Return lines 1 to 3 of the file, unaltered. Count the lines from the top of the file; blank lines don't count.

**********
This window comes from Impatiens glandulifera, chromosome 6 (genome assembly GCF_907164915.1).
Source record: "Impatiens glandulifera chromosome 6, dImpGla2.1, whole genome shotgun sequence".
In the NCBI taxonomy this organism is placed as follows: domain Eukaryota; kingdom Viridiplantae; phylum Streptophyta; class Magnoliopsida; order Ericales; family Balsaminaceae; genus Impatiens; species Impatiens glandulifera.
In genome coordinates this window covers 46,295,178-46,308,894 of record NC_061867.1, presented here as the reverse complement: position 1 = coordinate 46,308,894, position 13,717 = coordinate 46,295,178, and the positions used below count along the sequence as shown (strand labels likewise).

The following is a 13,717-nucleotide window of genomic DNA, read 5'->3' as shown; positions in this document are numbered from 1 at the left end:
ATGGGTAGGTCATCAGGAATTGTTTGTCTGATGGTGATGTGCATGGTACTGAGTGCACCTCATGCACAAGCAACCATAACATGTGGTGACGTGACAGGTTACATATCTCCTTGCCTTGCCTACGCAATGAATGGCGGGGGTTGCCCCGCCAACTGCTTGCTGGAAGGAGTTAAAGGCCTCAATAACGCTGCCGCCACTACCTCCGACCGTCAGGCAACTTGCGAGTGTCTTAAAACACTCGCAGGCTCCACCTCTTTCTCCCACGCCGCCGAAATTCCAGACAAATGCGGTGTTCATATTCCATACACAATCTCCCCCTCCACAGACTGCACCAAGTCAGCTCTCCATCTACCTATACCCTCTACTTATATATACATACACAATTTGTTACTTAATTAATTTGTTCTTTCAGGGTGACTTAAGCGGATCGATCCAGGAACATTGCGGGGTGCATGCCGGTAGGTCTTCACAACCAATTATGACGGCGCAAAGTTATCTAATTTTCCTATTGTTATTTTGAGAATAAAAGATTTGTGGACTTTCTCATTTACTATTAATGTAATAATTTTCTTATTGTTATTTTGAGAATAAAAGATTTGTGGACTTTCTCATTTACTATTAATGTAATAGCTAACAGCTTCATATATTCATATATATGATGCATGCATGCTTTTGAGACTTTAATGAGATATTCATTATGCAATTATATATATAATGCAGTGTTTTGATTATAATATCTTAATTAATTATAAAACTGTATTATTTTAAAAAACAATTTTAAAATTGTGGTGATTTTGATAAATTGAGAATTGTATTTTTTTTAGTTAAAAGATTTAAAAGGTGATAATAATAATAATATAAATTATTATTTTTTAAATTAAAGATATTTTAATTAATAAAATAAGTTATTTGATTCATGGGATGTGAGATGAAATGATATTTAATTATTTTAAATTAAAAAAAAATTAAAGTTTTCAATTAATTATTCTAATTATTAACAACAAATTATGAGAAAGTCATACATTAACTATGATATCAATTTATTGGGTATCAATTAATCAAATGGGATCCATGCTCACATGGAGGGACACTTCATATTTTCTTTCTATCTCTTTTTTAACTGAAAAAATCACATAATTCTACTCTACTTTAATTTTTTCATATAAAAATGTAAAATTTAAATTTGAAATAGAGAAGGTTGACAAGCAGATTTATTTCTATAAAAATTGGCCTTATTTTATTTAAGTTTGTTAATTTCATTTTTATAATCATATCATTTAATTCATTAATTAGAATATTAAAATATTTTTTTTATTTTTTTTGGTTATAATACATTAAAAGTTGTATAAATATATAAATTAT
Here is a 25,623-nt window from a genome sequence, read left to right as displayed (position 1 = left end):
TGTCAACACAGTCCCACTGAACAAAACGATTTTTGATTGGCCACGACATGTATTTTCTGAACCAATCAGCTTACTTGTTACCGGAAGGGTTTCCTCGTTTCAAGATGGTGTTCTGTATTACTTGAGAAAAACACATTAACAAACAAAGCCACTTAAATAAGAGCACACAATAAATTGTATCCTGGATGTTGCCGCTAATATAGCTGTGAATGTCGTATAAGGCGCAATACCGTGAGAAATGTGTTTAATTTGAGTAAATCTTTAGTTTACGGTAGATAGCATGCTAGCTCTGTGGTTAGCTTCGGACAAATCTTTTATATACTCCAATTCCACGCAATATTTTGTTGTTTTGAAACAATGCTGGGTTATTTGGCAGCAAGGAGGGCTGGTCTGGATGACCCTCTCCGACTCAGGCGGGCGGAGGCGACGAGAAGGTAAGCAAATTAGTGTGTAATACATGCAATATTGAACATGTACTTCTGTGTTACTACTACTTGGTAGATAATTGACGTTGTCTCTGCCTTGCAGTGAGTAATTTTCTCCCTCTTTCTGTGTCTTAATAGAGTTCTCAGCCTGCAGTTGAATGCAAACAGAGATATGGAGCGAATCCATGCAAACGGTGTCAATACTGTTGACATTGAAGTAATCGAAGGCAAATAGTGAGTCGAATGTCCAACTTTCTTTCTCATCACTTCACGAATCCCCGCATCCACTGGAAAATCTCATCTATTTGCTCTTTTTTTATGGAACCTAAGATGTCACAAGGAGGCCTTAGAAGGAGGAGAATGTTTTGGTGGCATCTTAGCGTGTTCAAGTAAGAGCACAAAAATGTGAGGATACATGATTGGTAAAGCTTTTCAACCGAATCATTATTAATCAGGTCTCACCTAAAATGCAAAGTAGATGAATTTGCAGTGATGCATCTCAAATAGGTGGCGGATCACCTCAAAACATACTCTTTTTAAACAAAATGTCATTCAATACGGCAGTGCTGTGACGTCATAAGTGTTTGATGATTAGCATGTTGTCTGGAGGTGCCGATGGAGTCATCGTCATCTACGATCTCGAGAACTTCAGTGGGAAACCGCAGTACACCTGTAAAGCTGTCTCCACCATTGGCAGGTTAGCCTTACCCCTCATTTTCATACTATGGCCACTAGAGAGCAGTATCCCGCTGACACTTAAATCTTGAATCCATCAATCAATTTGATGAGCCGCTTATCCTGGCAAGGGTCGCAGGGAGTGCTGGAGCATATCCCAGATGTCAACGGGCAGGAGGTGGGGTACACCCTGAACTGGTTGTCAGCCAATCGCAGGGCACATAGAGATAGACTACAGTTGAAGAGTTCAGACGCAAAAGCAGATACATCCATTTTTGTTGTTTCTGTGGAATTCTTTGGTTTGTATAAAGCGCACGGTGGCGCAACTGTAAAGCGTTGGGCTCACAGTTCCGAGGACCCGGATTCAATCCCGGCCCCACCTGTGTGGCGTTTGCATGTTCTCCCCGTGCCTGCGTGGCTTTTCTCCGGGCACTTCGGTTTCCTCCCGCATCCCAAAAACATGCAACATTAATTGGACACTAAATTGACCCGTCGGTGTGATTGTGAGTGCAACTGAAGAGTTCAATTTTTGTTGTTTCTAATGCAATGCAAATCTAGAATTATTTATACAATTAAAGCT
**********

This window comes from Impatiens glandulifera, chromosome 6 (genome assembly GCF_907164915.1).
Source record: "Impatiens glandulifera chromosome 6, dImpGla2.1, whole genome shotgun sequence".
In the NCBI taxonomy this organism is placed as follows: domain Eukaryota; kingdom Viridiplantae; phylum Streptophyta; class Magnoliopsida; order Ericales; family Balsaminaceae; genus Impatiens; species Impatiens glandulifera.